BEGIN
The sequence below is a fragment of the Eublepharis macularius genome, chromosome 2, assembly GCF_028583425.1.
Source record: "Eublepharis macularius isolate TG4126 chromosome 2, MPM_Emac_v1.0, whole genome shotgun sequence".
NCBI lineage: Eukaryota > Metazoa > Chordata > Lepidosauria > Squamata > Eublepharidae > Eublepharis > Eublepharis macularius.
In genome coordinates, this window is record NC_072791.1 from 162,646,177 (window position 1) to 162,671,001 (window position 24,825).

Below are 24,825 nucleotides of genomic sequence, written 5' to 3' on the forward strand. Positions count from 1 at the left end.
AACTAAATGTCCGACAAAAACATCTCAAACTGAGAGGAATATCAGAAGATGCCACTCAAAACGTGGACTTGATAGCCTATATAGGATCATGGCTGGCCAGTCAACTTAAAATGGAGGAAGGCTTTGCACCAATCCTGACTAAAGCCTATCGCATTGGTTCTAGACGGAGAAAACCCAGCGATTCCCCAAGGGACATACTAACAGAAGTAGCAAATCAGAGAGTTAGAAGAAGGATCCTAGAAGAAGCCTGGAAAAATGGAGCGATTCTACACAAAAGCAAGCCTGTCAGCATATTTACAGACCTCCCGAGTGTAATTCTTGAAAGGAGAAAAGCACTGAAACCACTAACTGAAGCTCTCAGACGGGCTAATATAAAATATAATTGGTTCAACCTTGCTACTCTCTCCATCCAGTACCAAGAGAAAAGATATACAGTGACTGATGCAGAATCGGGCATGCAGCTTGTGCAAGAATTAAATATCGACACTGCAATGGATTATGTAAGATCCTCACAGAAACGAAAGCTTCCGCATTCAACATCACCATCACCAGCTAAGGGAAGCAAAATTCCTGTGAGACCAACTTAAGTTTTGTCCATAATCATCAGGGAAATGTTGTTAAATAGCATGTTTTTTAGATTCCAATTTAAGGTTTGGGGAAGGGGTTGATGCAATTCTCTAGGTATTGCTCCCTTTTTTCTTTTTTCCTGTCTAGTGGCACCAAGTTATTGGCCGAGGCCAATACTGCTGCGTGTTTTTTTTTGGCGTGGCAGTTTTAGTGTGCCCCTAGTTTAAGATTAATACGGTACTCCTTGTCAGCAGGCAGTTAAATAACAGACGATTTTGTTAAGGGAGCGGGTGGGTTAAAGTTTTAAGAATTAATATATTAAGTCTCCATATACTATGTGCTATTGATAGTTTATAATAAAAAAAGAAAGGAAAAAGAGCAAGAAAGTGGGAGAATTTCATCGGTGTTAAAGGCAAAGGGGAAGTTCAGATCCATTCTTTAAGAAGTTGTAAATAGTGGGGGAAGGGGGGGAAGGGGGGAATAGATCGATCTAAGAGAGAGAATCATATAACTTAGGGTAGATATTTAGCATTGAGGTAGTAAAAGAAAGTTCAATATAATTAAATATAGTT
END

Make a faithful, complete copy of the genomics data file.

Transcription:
The sequence below is a fragment of the Eublepharis macularius genome, chromosome 2, assembly GCF_028583425.1.
Source record: "Eublepharis macularius isolate TG4126 chromosome 2, MPM_Emac_v1.0, whole genome shotgun sequence".
NCBI lineage: Eukaryota > Metazoa > Chordata > Lepidosauria > Squamata > Eublepharidae > Eublepharis > Eublepharis macularius.
In genome coordinates, this window is record NC_072791.1 from 162,646,177 (window position 1) to 162,671,001 (window position 24,825).

Below are 24,825 nucleotides of genomic sequence, written 5' to 3' on the forward strand. Positions count from 1 at the left end.
AACTAAATGTCCGACAAAAACATCTCAAACTGAGAGGAATATCAGAAGATGCCACTCAAAACGTGGACTTGATAGCCTATATAGGATCATGGCTGGCCAGTCAACTTAAAATGGAGGAAGGCTTTGCACCAATCCTGACTAAAGCCTATCGCATTGGTTCTAGACGGAGAAAACCCAGCGATTCCCCAAGGGACATACTAACAGAAGTAGCAAATCAGAGAGTTAGAAGAAGGATCCTAGAAGAAGCCTGGAAAAATGGAGCGATTCTACACAAAAGCAAGCCTGTCAGCATATTTACAGACCTCCCGAGTGTAATTCTTGAAAGGAGAAAAGCACTGAAACCACTAACTGAAGCTCTCAGACGGGCTAATATAAAATATAATTGGTTCAACCTTGCTACTCTCTCCATCCAGTACCAAGAGAAAAGATATACAGTGACTGATGCAGAATCGGGCATGCAGCTTGTGCAAGAATTAAATATCGACACTGCAATGGATTATGTAAGATCCTCACAGAAACGAAAGCTTCCGCATTCAACATCACCATCACCAGCTAAGGGAAGCAAAATTCCTGTGAGACCAACTTAAGTTTTGTCCATAATCATCAGGGAAATGTTGTTAAATAGCATGTTTTTTAGATTCCAATTTAAGGTTTGGGGAAGGGGTTGATGCAATTCTCTAGGTATTGCTCCCTTTTTTCTTTTTTCCTGTCTAGTGGCACCAAGTTATTGGCCGAGGCCAATACTGCTGCGTGTTTTTTTTTGGCGTGGCAGTTTTAGTGTGCCCCTAGTTTAAGATTAATACGGTACTCCTTGTCAGCAGGCAGTTAAATAACAGACGATTTTGTTAAGGGAGCGGGTGGGTTAAAGTTTTAAGAATTAATATATTAAGTCTCCATATACTATGTGCTATTGATAGTTTATAATAAAAAAAGAAAGGAAAAAGAGCAAGAAAGTGGGAGAATTTCATCGGTGTTAAAGGCAAAGGGGAAGTTCAGATCCATTCTTTAAGAAGTTGTAAATAGTGGGGGAAGGGGGGGAAGGGGGGAATAGATCGATCTAAGAGAGAGAATCATATAACTTAGGGTAGATATTTAGCATTGAGGTAGTAAAAGAAAGTTCAATATAATTAAATATAGTT